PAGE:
Mark 14:19 Parallel Verses [⇓ See commentary ⇓]

Mark 14:19, NIV: "They were saddened, and one by one they said to him, 'Surely you don't mean me?'"

Mark 14:19, ESV: "They began to be sorrowful and to say to him one after another, “Is it I?”"

Mark 14:19, KJV: "And they began to be sorrowful, and to say unto him one by one, Is it I? and another said, Is it I?"

Mark 14:19, NASB: "They began to be grieved and to say to Him one by one, 'Surely not I?'"

Mark 14:19, NLT: "Greatly distressed, each one asked in turn, 'Am I the one?'"

Mark 14:19, CSB: "They began to be distressed and to say to him one by one, "Surely not I?""

What does Mark 14:19 mean? [⇑ See verse text ⇑]

This is an interesting reaction to Jesus' words. For three years, the disciples have dreamt about what Jesus' victory and kingdom will mean for them (Matthew 19:28; Mark 10:35–37). Even during this meal, they argue over who is greatest (Luke 22:24–30). And they reject or fail to understand Jesus' prophecies about a bleaker future (Mark 8:31–33; 9:30–32; 10:32–34).

Now, Jesus tells them that one of them will betray Him. With these words, the disciples' confidence is temporarily shattered. They trust Jesus' prediction. Their thoughts don't go to the power and authority they will lose; they are genuinely sorrowful and filled with a humble fear that is uncommon to them. Each disciple is looking into his heart to see if he has the capacity to betray Jesus, and each one is afraid he does.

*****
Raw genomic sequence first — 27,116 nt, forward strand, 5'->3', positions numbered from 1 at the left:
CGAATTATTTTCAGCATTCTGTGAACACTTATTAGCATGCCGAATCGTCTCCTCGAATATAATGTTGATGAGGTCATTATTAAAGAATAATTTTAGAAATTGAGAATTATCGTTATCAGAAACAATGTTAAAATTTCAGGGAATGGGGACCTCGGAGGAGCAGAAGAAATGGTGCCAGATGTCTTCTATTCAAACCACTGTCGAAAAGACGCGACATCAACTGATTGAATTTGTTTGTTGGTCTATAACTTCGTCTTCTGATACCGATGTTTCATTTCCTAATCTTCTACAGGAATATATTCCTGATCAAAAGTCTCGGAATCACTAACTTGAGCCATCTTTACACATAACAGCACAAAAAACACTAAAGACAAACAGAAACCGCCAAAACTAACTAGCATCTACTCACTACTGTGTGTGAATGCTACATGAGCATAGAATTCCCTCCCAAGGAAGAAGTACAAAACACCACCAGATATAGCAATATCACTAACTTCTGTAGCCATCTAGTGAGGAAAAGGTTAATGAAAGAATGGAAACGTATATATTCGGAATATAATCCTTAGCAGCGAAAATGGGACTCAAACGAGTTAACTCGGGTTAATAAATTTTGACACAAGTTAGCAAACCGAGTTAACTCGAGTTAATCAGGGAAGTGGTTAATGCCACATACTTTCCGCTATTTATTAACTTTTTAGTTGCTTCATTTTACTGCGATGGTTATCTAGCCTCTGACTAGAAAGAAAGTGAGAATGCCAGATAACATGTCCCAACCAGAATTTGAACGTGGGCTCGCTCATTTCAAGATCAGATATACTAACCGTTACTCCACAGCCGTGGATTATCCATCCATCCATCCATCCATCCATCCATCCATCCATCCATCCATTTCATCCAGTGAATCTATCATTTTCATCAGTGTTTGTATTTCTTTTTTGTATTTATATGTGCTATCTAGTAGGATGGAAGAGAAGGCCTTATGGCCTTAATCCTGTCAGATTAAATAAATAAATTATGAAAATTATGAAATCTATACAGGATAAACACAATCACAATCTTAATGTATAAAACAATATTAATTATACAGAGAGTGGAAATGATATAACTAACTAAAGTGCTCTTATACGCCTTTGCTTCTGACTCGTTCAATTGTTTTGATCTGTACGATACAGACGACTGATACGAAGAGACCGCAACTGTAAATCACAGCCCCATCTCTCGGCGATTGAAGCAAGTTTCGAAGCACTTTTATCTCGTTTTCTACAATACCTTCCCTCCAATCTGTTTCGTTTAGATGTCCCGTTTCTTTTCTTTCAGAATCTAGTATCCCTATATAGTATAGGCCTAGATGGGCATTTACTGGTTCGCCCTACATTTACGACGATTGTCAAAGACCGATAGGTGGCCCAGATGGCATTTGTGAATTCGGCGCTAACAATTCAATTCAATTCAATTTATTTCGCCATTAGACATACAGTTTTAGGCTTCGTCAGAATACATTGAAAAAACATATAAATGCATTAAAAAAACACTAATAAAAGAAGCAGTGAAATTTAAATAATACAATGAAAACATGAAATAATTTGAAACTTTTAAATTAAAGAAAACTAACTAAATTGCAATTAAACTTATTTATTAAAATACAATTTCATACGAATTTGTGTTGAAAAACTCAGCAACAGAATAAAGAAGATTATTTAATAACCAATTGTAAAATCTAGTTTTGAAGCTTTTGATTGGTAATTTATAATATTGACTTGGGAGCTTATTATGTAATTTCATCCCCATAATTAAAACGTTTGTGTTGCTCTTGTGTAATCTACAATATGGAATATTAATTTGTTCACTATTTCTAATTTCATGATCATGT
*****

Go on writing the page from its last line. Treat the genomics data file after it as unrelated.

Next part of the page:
Only one disciple will betray Jesus. Another will deny knowing Him (Mark 14:66–72), and ten more will abandon Him (Mark 14:50), with only John returning at some point to witness the crucifixion (John 19:26–27) It's important to see the distinctions because the three reactions express three different theological conditions.

Readers must understand that at this point, the disciples are under the old covenant and hold a Jewish theology of salvation. Their sense of atonement for sin is entirely tied to the sacrifices they perform. They do not yet have the indwelling of the Holy Spirit (Acts 2:1–4) which will seal them for eternity (Ephesians 1:13–14). The disciples will "scatter," from the Greek root word diaskorpizo. They will prove that in themselves, they are chaff, easily blown away by the wind.

Peter will "deny" Jesus, from the Greek root word aparneomai. He will choose not to identify with the Man he has followed and pledged himself to for the last three years.

Both infidelities are recoverable. After the resurrection, the disciples will gather to Jesus again, and Peter will spend the rest of his life strongly identifying with Christ.

Judas, however, "betrays" Jesus, from the Greek root word paradidomi. Like an apostate, he makes a conscious, permanent break in his association with Jesus. He appeared to be with Jesus and has heard what Jesus has to say, but he rejects Jesus' teaching and breaks away (1 John 2:19). Perhaps worst of all, when he realizes his mistake, instead of repenting he deliberately removes himself from any possibility of living to see God's forgiveness (Matthew 27:3–10).

It is good to do what the disciples do here: consider how we are betraying Jesus in our lives. But don't be like Judas. Remember that however we find we are betraying God, He will forgive us if we turn to Him.